Book Review: Changes in Latitudes

A “road” trip romance that takes place at sea! All Cassie wants is to get some solid ground under her feet following the shock of her parents’ divorce. So when she learns of her mom’s plans to take Cassie and her brother, Drew, on a four-month sailing trip from Oregon to Mexico, she’s stunned. There is absolutely nothing solid about the Pacific Ocean. 

Cassie is furious. And nervous. It’s been hard enough keeping Drew sheltered from what Cassie knows about her mother’s role in breaking their family apart, but living in such close quarters threatens to push her anger past its tipping point. Enter Jonah, a whip-smart deckhand who’s as gorgeous as he is flirtatious. Cassie tries to keep him at a distance, but the more time they spend together–wandering San Francisco, riding beachside roller coasters, and exploring the California coastline–the harder it is to fight the attraction. 

​Cassie wants to let herself go, but her parents’ split has left her feeling adrift in a sea of questions she can’t even begin to answer. Can she forgive her mom? Will home ever feel the same? Should she take a chance on Jonah? With life’s unpredictable tides working against her, Cassie must decide whether to swim against them… or dive right in.

There is soooo much character development in this book! The main character, Cass, starts out as a selfish, temperamental teen who checks all the cliche boxes. She hates her mom, has great besties, yells, slams doors, the whole shebang.

I wasn’t a fan of her for a good 50% until she started opening up, and we started to dig in deep, see who she really was. The character development was superb.

While the sexual tension in this was really well done, once the relationship began, it got a little too sexy? I don’t know— that may just be me.

But a lot of the humor relied on crude jokes, and the romance didn’t feel as real as I’d like. Almost as if they talked less, kissed more? It just fell a little flat for me, but mostly because I think that the basis of all good romance should be wonderful friendship.

However, I did spend a few years hating my mom for something I thought she did to me, and I found a level of relatability to the story. I was able to relate to how Cass felt, buuuut I did find the ending a little too perfect? Real life is messy, so I didn’t expect, after seeing the depth of the story so far, to get an ending that tied everything up in a bow perfectly.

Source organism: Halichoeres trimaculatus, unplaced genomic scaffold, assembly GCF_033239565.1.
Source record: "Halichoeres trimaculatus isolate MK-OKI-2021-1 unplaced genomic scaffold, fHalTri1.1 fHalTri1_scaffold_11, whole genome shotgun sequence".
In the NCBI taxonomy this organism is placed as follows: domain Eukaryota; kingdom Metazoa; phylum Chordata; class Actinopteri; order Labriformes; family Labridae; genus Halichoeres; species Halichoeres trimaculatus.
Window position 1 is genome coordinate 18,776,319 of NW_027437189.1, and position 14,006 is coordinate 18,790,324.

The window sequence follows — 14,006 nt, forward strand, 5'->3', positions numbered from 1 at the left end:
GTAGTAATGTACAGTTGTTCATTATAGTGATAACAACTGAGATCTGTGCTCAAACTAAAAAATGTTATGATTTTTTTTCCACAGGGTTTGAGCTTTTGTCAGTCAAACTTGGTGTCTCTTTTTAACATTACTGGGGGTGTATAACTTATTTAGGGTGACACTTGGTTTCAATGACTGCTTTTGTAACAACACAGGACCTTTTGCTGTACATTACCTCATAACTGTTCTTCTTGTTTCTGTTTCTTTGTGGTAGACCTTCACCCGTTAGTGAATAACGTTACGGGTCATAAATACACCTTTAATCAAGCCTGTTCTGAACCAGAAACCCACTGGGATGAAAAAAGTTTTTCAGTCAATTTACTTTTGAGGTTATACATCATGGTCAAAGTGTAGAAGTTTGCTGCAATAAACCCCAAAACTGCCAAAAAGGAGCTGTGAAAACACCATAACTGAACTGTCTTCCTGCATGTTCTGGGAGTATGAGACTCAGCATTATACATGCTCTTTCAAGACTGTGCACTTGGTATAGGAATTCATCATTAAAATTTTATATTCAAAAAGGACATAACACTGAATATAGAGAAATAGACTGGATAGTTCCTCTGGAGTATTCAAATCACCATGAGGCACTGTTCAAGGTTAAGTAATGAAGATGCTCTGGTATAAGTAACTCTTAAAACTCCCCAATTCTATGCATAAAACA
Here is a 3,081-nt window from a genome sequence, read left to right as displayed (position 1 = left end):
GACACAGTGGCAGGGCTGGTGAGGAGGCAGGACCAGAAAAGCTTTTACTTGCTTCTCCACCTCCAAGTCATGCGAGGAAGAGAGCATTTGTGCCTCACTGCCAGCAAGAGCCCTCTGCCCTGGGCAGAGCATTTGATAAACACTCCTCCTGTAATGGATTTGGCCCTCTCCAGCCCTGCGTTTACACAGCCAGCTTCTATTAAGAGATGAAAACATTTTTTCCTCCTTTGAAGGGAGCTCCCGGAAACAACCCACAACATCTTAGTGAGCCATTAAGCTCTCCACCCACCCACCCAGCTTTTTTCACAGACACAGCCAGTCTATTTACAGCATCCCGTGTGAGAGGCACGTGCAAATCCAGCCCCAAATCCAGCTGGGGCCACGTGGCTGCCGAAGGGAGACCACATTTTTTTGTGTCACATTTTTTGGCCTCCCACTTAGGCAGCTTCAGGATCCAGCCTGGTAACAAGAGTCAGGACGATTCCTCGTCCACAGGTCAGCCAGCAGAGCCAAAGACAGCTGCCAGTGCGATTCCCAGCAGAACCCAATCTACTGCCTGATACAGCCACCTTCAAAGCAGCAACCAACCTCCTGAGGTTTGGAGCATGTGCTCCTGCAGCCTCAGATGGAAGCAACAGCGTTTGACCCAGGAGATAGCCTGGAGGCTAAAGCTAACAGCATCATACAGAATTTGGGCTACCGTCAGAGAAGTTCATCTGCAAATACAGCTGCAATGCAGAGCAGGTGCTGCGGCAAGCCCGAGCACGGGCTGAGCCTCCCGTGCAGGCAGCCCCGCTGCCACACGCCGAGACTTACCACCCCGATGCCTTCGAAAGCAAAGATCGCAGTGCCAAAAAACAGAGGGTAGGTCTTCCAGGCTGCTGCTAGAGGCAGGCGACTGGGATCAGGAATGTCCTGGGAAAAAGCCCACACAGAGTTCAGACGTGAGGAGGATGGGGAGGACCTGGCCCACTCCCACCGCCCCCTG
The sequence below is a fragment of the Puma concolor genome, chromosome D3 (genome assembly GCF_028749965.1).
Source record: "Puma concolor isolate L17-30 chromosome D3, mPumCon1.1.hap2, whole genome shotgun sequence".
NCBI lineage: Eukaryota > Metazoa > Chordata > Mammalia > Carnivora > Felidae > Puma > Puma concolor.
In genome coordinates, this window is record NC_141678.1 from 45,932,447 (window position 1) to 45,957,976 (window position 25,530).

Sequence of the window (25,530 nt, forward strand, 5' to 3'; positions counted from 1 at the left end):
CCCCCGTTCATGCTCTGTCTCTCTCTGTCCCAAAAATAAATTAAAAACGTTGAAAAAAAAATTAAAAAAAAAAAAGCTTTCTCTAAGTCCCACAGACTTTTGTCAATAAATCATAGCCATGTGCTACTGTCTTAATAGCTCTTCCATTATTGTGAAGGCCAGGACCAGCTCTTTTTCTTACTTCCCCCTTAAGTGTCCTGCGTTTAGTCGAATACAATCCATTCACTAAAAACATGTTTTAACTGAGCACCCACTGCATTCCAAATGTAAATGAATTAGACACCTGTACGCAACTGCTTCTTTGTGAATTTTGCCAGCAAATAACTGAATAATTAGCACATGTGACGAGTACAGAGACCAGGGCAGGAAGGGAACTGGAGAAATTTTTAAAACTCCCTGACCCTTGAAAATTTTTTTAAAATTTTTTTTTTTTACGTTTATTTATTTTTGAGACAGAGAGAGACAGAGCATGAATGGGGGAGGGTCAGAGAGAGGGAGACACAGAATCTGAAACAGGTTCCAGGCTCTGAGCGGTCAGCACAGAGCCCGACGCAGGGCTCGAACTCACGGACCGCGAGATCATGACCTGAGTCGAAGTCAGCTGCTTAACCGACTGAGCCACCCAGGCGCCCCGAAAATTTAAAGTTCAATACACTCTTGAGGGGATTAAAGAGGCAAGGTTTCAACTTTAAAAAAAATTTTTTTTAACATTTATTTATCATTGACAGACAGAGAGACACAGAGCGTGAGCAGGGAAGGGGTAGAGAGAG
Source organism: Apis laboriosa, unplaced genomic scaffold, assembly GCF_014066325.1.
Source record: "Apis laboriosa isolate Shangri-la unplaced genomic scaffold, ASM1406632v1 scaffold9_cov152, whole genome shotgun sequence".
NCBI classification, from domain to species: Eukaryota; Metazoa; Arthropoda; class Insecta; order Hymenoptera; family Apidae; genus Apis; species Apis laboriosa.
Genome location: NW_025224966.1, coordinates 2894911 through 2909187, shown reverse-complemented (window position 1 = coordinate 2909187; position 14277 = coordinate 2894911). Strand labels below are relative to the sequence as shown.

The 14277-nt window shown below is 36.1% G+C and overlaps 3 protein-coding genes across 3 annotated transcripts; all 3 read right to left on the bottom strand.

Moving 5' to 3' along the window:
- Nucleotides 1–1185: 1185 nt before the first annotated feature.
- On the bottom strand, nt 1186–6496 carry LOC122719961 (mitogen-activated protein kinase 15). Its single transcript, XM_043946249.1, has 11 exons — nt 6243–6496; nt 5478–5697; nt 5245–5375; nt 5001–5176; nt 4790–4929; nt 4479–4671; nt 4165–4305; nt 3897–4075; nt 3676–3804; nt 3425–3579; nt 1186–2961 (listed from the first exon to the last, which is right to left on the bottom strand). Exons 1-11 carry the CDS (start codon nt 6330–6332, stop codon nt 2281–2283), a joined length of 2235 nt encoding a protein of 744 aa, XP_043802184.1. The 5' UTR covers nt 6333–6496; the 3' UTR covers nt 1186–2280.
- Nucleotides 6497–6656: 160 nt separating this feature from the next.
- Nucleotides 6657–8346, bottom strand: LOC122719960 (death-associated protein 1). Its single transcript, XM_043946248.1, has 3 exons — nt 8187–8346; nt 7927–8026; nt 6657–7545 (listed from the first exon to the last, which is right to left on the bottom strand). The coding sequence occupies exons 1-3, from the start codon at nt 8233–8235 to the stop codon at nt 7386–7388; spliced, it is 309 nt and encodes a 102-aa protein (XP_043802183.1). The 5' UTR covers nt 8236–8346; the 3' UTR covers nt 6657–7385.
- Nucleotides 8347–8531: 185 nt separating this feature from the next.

I will mention that this book took me about a week or two to read completely, which is super slow for me, but I think that was just because I didn’t have a ton of reading time, so the book got really dragged out for me and that toned down how much I enjoyed it,

I really did love the view I got into how it feels to be a child of divorce. I feel like it’s a thing that’s displayed a lot in literature or media, but this is the first book I’ve read that I feel like I knew how they feel, if just a fraction. That definitely speaks to Malone’s prowess as a writer.

Oh and also, the bits about San Francisco? LOVED THEM.

Over all, while I did find the romance to be a little “ew” for me, this book was a lush expedition into the heart of a child of divorce as she grapples for closure and falls in love.


What book have you read lately that really made you feel like you were experiencing some of the events?


5 thoughts on “Book Review: Changes in Latitudes”

  1. This sounds like a good read! It’s great that you were able to relate to some of Cass’s experiences/feelings. I lived in San Francisco for four months, so I’m really interested in seeing that part! Nice review!

    -Jordan @ The Heart of a Book Blogger

    Liked by 1 person

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